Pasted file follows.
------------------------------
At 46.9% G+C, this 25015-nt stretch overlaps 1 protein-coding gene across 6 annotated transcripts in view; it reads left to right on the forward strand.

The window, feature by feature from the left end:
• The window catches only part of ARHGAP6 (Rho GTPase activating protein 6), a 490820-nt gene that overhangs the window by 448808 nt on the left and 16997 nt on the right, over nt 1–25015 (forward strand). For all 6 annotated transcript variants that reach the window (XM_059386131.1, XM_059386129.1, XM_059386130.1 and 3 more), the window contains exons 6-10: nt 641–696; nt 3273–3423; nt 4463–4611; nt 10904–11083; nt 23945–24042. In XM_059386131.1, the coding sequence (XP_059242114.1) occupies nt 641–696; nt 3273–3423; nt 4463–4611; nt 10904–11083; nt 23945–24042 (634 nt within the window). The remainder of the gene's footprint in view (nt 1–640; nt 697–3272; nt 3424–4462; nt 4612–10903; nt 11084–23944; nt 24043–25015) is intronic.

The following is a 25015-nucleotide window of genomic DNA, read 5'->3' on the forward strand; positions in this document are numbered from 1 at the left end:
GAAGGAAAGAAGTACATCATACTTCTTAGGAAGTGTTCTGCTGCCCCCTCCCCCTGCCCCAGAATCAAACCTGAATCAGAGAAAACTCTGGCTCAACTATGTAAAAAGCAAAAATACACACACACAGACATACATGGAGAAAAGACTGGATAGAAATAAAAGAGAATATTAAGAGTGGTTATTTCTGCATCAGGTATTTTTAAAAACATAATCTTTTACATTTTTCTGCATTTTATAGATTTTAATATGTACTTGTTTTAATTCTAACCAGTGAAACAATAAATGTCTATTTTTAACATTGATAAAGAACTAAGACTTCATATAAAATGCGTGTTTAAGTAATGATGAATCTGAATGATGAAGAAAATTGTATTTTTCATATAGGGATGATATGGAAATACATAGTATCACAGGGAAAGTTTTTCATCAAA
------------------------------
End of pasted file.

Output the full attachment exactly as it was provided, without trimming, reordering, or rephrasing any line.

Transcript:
At 46.9% G+C, this 25015-nt stretch overlaps 1 protein-coding gene across 6 annotated transcripts in view; it reads left to right on the forward strand.

The window, feature by feature from the left end:
• The window catches only part of ARHGAP6 (Rho GTPase activating protein 6), a 490820-nt gene that overhangs the window by 448808 nt on the left and 16997 nt on the right, over nt 1–25015 (forward strand). For all 6 annotated transcript variants that reach the window (XM_059386131.1, XM_059386129.1, XM_059386130.1 and 3 more), the window contains exons 6-10: nt 641–696; nt 3273–3423; nt 4463–4611; nt 10904–11083; nt 23945–24042. In XM_059386131.1, the coding sequence (XP_059242114.1) occupies nt 641–696; nt 3273–3423; nt 4463–4611; nt 10904–11083; nt 23945–24042 (634 nt within the window). The remainder of the gene's footprint in view (nt 1–640; nt 697–3272; nt 3424–4462; nt 4612–10903; nt 11084–23944; nt 24043–25015) is intronic.

The following is a 25015-nucleotide window of genomic DNA, read 5'->3' on the forward strand; positions in this document are numbered from 1 at the left end:
GAAGGAAAGAAGTACATCATACTTCTTAGGAAGTGTTCTGCTGCCCCCTCCCCCTGCCCCAGAATCAAACCTGAATCAGAGAAAACTCTGGCTCAACTATGTAAAAAGCAAAAATACACACACACAGACATACATGGAGAAAAGACTGGATAGAAATAAAAGAGAATATTAAGAGTGGTTATTTCTGCATCAGGTATTTTTAAAAACATAATCTTTTACATTTTTCTGCATTTTATAGATTTTAATATGTACTTGTTTTAATTCTAACCAGTGAAACAATAAATGTCTATTTTTAACATTGATAAAGAACTAAGACTTCATATAAAATGCGTGTTTAAGTAATGATGAATCTGAATGATGAAGAAAATTGTATTTTTCATATAGGGATGATATGGAAATACATAGTATCACAGGGAAAGTTTTTCATCAAA